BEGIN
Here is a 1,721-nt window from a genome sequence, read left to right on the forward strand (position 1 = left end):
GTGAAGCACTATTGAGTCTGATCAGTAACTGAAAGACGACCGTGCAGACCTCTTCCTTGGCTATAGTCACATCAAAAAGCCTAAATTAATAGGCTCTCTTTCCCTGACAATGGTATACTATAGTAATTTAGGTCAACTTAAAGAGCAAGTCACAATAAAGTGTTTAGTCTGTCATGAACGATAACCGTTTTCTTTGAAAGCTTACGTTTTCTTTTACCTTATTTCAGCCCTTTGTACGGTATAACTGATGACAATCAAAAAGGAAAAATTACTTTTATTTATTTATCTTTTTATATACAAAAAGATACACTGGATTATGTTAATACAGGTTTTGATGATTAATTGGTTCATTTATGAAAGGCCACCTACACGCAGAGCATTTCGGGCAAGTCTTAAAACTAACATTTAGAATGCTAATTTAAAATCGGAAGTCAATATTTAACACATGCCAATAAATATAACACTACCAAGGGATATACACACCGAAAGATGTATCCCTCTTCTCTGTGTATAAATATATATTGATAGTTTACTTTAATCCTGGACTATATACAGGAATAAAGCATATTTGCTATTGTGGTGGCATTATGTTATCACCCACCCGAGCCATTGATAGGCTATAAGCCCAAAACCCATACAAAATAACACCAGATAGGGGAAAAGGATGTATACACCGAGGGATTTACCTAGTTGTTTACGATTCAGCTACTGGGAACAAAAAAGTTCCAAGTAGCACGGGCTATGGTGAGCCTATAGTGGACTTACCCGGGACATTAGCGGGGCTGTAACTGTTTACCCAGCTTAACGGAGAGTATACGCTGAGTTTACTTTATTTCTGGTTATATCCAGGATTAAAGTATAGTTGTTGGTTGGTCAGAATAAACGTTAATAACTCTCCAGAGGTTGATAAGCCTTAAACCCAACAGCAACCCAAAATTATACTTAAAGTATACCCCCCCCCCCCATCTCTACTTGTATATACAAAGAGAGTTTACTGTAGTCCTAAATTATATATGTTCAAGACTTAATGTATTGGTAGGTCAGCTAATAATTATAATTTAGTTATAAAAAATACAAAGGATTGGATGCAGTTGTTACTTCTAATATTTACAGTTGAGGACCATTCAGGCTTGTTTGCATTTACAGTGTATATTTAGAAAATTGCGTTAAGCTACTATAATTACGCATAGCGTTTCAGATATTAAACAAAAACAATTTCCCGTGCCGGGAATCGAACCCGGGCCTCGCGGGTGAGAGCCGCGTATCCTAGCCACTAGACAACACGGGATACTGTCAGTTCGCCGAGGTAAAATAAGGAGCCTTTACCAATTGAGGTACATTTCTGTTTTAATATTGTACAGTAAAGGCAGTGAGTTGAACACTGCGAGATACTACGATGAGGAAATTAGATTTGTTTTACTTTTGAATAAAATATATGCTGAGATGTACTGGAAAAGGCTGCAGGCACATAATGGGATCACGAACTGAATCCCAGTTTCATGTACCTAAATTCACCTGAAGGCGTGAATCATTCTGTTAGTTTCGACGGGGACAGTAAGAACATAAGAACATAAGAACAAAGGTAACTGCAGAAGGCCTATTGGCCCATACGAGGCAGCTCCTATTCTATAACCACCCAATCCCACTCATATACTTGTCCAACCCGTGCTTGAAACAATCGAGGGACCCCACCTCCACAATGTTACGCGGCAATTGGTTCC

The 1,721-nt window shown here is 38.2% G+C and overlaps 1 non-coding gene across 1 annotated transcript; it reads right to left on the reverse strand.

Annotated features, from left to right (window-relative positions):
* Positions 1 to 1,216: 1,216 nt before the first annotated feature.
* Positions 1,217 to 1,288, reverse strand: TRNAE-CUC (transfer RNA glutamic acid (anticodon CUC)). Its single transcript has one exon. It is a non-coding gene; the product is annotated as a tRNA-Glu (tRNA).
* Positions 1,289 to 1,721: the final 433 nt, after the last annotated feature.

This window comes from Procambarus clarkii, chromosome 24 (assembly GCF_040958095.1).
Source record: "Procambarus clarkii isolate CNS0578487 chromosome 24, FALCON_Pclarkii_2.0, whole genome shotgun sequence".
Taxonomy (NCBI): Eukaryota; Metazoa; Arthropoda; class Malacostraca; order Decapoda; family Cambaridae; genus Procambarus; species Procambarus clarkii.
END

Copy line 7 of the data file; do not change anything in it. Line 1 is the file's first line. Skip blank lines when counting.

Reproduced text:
* Positions 1,289 to 1,721: the final 433 nt, after the last annotated feature.